Wednesday, 9 January 2013

castles and supermodels

History (Wikipedia)

Rötteln Castle as depicted in 1643.
Rötteln Castle around 1800.
The upper castle as seen from the main bailey.
Rötteln Castle, view from the keep over the inner ward.
The castle has probably existed since the beginning of the 11th century. In the year 1102 is the first documented mention of a lord of Rötteln, one Dietrich von Rötteln, the bailiff of St. Albans near Basel. This year is also considered the date of the founding of the city of Lörrach. In 1204 Dietrich III of Rötteln died, having amassed a large holding in the Wiese valley. His sons held high offices; Walter I was the Kapitular (a priest who is authorized to say the mass in a cathedral and perform other duties of a bishop) of Konstanz and Basel, Luithold I was the bishop of Basel, Konrad I was the founder of the city of Schopfheim, which was important to the later formation of theMarkgräflerland. The first documented mention of the castle itself is from the year 1259.
Luithold II von Rötteln, the last male of his line, gave the lordship of Rötteln to the Margrave Rudolf I of Hachberg-Sausenberg and his heiress Agnes von Rötteln in the year 1311. As a result, the Margrave of Hachberg-Sausenberg, based in Emmendingen at Hochburg Castle, also became lord of the former domain of Rötteln. The Margrave then moved from Sausenburg to Rötteln Castle to more easily administer his new domain and appointed a bailiff to oversee Sausenburg
Luithold II von Rötteln died on May 19, 1316, and the passing of Rötteln to Hachberg-Sausenburg was an important step in the eventual formation of the Markgräflerland. In 1332 the castle was besieged by the people of Basel because the Margrave Rudolf II stabbed the mayor of Basel during an argument. The conflict was resolved at the last moment through an agreement to settle the argument.Arrowheadscrossbow bolts, and other finds near the castle attest to this siege.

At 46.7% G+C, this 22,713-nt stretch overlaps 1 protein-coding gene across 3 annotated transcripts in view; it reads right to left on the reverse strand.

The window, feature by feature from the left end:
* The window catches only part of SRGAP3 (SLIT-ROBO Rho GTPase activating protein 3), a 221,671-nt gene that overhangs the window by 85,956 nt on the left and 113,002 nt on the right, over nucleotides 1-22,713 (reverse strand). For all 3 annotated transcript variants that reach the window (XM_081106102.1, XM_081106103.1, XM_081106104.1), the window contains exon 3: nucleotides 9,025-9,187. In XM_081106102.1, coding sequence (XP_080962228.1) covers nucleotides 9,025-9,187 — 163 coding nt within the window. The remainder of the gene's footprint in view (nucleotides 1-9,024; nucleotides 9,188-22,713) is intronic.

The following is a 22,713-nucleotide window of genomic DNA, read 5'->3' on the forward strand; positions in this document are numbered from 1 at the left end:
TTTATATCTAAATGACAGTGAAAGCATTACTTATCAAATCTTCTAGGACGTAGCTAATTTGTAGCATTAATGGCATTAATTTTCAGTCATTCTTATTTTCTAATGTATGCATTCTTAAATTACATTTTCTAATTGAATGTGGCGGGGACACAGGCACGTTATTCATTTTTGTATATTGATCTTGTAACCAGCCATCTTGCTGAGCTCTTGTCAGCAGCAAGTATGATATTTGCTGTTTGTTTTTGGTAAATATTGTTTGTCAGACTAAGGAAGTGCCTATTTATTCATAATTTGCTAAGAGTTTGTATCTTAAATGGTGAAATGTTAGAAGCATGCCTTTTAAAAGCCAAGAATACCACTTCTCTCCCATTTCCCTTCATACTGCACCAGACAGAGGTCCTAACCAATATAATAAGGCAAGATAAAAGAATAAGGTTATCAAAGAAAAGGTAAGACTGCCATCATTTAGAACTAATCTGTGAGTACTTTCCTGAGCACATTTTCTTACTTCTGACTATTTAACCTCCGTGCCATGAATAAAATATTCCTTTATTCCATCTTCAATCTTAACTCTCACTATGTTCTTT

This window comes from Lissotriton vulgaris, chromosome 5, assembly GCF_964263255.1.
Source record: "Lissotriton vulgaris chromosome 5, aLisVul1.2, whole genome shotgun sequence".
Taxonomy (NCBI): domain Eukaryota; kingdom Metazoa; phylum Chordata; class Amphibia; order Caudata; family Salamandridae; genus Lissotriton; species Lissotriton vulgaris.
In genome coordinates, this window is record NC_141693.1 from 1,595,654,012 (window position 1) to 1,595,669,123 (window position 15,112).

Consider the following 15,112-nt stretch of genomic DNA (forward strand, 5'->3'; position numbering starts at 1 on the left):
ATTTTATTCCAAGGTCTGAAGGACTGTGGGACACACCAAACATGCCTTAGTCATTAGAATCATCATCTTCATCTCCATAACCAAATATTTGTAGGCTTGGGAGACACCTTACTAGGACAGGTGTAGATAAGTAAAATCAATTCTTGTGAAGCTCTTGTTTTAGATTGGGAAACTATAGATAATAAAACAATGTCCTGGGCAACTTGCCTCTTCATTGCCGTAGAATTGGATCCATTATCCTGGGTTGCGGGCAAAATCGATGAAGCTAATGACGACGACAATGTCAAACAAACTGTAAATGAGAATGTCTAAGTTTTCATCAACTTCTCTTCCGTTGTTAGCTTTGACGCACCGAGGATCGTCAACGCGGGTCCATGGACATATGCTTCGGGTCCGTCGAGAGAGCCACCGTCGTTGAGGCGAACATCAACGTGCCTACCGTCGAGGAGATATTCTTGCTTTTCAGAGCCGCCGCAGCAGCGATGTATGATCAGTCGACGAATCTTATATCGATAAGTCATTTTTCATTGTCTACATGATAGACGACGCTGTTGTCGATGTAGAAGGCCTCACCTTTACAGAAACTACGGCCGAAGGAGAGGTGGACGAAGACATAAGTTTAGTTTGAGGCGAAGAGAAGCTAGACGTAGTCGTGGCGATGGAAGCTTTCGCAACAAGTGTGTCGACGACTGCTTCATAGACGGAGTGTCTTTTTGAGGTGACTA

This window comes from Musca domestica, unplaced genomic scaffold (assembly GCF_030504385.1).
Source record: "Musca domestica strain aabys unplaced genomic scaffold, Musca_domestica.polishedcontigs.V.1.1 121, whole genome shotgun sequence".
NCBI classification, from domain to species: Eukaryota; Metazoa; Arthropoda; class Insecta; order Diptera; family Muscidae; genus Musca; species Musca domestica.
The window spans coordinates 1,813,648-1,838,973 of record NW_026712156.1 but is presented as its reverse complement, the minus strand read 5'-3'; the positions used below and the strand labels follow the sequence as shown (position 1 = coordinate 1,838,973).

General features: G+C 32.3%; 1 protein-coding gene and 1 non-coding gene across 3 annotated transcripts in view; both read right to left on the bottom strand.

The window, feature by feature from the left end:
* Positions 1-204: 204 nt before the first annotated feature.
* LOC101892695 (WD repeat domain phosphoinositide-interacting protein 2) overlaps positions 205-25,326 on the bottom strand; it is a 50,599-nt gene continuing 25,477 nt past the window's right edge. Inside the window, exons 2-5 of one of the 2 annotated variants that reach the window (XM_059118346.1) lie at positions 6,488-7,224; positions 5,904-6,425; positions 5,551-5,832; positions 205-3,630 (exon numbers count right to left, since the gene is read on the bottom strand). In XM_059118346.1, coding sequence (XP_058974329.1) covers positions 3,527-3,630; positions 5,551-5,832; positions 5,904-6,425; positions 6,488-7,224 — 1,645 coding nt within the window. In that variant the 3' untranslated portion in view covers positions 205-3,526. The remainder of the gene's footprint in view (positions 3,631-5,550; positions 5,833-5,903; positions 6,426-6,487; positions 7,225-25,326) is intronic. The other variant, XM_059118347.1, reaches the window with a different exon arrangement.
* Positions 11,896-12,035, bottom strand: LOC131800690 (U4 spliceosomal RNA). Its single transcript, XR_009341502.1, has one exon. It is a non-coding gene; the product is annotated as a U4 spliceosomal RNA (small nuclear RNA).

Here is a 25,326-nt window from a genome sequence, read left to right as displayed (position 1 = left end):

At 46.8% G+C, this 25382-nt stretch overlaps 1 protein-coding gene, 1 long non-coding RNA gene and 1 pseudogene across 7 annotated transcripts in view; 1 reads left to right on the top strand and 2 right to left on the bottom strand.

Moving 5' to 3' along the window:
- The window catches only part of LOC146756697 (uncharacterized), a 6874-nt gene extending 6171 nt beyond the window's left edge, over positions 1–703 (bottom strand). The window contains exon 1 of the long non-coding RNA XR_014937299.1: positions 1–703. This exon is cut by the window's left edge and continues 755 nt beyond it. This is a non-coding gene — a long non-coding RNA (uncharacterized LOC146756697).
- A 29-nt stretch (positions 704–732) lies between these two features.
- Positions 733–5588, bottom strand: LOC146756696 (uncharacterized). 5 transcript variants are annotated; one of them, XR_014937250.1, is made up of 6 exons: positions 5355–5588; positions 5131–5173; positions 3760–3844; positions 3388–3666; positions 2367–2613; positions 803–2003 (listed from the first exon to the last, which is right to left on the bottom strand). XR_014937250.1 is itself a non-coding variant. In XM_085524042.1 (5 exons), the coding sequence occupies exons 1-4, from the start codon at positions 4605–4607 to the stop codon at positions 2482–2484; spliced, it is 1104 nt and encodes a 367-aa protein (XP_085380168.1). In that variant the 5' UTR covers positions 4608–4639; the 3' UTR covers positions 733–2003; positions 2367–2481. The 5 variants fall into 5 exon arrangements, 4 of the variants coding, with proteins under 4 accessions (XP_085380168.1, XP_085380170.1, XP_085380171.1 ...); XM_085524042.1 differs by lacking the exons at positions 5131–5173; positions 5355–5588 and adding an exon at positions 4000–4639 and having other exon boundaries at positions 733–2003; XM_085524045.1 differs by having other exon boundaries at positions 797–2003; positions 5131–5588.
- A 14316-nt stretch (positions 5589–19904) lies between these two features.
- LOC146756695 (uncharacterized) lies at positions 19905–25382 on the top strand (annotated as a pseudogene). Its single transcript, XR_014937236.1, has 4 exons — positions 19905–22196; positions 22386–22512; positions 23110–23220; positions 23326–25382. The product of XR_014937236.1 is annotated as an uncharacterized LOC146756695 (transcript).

The Basel earthquake of 1356 destroyed large portions of the city, and the castle suffered severe damage.
In 1444 the domain of Badenweiler passed from the last Count Johann von Freiburg to the son of Margrave Wilhelm, Rudolf IV von Hachberg-Sausenberg. The combination of the three dominions, Rötteln, Sausenburg, and Badenweiler formed the foundation of the Markgräflerland.
In 1503 the castle came into the possession of the Margrave of Baden. In 1525 revolting farmers briefly took possession of the castle.
From 1618 to 1648 during the Thirty Years War the castle was occupied by both Swedish and Imperial forces.
During the Franco-Dutch War, on June 29, 1678, the castles of Rötteln, Sausenburg, and Badenweiler were destroyed by the army of the French Marshall Crecque. Due to the extreme poverty after the war, the castle ruins were thereafter used as a source of building stone.
The Black Forest Society of Baden(Schwarzwaldverein) began to survey the ruins in 1884 in order to preserve it. Since 1925 this has been the concern of the Röttelnbund e.V. club based in Lörrach-Haagen. Today the ruins have been restored to approximately their condition after their destruction in 1678. 

Spring weather. Three generations. Really old ruins. Perfect day!

They've still got it. Whatever it is!

Big castle = lively history lesson.

And to answer many a question as to why the Black Forest is called just that. It has a black look, it's a forest. Look closely, and notice the Swiss Alps in the background.

1 comment: